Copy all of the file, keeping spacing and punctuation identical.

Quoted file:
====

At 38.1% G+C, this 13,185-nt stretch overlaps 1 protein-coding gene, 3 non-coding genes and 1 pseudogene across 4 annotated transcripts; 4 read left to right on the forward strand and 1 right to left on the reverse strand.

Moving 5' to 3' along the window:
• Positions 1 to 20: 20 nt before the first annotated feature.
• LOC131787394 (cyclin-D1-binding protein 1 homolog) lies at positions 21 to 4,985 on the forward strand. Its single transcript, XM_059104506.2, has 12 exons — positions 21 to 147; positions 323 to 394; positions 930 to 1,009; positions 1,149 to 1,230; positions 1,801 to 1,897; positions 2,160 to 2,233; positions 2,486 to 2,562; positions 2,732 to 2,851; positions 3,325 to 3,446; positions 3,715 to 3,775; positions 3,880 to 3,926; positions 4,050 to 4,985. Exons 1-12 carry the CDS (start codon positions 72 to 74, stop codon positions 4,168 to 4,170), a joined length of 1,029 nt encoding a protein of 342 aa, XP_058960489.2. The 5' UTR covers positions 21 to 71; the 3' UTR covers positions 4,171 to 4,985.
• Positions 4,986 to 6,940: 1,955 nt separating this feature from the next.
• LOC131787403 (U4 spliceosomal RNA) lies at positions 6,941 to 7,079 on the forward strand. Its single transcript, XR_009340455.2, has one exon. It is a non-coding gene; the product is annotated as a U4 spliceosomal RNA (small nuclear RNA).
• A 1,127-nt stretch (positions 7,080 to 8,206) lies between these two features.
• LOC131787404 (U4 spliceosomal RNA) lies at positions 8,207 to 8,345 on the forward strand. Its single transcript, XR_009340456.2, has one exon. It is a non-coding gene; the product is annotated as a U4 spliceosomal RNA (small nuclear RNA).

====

At 38.1% G+C, this 13,185-nt stretch overlaps 1 protein-coding gene, 3 non-coding genes and 1 pseudogene across 4 annotated transcripts; 4 read left to right on the forward strand and 1 right to left on the reverse strand.

Moving 5' to 3' along the window:
• Positions 1 to 20: 20 nt before the first annotated feature.
• LOC131787394 (cyclin-D1-binding protein 1 homolog) lies at positions 21 to 4,985 on the forward strand. Its single transcript, XM_059104506.2, has 12 exons — positions 21 to 147; positions 323 to 394; positions 930 to 1,009; positions 1,149 to 1,230; positions 1,801 to 1,897; positions 2,160 to 2,233; positions 2,486 to 2,562; positions 2,732 to 2,851; positions 3,325 to 3,446; positions 3,715 to 3,775; positions 3,880 to 3,926; positions 4,050 to 4,985. Exons 1-12 carry the CDS (start codon positions 72 to 74, stop codon positions 4,168 to 4,170), a joined length of 1,029 nt encoding a protein of 342 aa, XP_058960489.2. The 5' UTR covers positions 21 to 71; the 3' UTR covers positions 4,171 to 4,985.
• Positions 4,986 to 6,940: 1,955 nt separating this feature from the next.
• LOC131787403 (U4 spliceosomal RNA) lies at positions 6,941 to 7,079 on the forward strand. Its single transcript, XR_009340455.2, has one exon. It is a non-coding gene; the product is annotated as a U4 spliceosomal RNA (small nuclear RNA).
• A 1,127-nt stretch (positions 7,080 to 8,206) lies between these two features.
• LOC131787404 (U4 spliceosomal RNA) lies at positions 8,207 to 8,345 on the forward strand. Its single transcript, XR_009340456.2, has one exon. It is a non-coding gene; the product is annotated as a U4 spliceosomal RNA (small nuclear RNA).